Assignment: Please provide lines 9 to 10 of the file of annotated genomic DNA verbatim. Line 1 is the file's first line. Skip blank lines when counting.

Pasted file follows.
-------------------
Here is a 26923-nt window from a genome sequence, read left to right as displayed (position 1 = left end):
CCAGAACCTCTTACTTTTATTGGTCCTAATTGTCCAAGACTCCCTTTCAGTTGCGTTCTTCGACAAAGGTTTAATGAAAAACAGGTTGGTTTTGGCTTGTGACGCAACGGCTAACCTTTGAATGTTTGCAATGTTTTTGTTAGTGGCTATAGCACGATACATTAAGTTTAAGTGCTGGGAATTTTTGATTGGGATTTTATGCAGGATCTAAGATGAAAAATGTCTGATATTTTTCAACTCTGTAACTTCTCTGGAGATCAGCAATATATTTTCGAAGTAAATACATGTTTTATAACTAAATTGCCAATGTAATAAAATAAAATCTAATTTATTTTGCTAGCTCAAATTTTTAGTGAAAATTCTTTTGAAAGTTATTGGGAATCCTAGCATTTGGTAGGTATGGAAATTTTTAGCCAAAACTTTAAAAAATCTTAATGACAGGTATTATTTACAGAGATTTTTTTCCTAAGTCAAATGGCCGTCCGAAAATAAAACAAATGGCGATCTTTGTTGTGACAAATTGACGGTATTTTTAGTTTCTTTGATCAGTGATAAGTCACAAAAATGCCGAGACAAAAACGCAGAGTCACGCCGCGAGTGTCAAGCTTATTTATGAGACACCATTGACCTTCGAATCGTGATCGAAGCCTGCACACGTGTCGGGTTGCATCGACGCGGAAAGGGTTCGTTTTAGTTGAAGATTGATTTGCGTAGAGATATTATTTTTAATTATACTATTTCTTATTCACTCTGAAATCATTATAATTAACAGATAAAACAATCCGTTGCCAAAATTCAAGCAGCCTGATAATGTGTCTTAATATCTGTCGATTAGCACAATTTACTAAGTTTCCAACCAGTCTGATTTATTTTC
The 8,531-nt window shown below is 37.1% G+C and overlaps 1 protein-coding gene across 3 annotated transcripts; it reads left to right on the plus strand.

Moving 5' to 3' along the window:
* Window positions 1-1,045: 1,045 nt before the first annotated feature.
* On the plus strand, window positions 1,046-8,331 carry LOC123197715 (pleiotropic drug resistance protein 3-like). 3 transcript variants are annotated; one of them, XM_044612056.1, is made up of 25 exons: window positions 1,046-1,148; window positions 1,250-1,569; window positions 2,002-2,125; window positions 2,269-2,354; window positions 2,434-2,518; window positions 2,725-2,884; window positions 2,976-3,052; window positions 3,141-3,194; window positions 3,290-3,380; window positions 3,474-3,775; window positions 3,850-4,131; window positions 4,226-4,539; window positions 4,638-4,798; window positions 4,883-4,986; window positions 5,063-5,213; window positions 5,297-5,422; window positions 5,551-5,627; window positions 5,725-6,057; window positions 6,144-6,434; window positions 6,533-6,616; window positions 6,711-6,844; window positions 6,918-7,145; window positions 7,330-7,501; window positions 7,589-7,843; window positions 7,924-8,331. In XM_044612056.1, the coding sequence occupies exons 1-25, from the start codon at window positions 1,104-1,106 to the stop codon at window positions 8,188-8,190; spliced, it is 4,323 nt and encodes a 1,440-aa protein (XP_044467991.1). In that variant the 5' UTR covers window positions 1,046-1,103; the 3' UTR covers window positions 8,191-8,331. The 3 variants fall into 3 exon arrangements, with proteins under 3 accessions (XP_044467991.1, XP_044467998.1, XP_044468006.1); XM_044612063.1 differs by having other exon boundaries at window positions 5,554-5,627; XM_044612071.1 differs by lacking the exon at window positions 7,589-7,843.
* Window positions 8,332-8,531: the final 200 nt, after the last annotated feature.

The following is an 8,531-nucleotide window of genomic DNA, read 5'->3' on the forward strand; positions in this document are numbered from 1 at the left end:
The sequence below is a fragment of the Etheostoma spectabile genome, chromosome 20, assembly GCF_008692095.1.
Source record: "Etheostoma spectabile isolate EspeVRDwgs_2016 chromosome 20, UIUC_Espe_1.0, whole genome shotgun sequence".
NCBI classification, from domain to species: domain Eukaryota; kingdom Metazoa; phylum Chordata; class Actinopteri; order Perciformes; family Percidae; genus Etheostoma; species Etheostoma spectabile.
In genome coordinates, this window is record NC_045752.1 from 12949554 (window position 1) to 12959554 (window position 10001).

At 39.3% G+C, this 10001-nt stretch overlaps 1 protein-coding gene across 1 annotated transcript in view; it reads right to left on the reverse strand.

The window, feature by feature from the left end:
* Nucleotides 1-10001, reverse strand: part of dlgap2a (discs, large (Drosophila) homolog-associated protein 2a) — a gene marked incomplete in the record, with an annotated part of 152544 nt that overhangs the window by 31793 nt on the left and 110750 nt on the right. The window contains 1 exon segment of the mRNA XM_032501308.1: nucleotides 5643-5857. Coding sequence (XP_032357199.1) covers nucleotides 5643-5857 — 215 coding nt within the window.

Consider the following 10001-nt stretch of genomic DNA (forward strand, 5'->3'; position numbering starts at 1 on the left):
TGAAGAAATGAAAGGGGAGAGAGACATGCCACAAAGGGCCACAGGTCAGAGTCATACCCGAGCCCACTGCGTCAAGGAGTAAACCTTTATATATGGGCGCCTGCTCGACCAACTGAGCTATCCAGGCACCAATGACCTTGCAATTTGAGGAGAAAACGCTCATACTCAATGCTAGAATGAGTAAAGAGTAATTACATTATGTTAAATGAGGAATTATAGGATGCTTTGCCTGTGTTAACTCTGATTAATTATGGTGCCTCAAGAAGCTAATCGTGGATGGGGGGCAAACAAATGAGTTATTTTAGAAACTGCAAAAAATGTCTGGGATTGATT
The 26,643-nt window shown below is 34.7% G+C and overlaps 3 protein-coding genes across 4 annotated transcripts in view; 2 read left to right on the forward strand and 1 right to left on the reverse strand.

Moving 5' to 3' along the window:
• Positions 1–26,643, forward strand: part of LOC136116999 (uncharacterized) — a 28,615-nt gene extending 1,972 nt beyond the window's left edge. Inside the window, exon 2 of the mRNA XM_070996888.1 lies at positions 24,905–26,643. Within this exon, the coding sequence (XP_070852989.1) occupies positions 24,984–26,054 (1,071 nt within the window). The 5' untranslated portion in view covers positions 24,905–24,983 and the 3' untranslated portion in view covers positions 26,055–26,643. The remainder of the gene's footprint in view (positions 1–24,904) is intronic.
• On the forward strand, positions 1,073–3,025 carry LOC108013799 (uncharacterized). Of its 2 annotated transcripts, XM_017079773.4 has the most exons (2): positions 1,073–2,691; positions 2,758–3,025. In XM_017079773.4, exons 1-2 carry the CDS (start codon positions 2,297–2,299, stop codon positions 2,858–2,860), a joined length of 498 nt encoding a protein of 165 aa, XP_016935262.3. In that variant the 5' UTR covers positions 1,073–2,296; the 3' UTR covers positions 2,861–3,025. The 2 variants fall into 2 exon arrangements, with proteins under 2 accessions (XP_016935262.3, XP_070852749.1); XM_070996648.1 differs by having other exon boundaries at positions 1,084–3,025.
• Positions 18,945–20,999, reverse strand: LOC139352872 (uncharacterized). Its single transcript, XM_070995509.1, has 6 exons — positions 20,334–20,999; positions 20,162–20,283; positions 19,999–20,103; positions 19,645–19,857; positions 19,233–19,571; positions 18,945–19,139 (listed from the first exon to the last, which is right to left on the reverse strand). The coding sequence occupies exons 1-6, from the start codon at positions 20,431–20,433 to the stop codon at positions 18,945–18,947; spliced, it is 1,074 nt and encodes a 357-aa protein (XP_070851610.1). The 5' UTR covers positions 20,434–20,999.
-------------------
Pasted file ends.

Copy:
The sequence below is a fragment of the Etheostoma spectabile genome, chromosome 20, assembly GCF_008692095.1.
Source record: "Etheostoma spectabile isolate EspeVRDwgs_2016 chromosome 20, UIUC_Espe_1.0, whole genome shotgun sequence".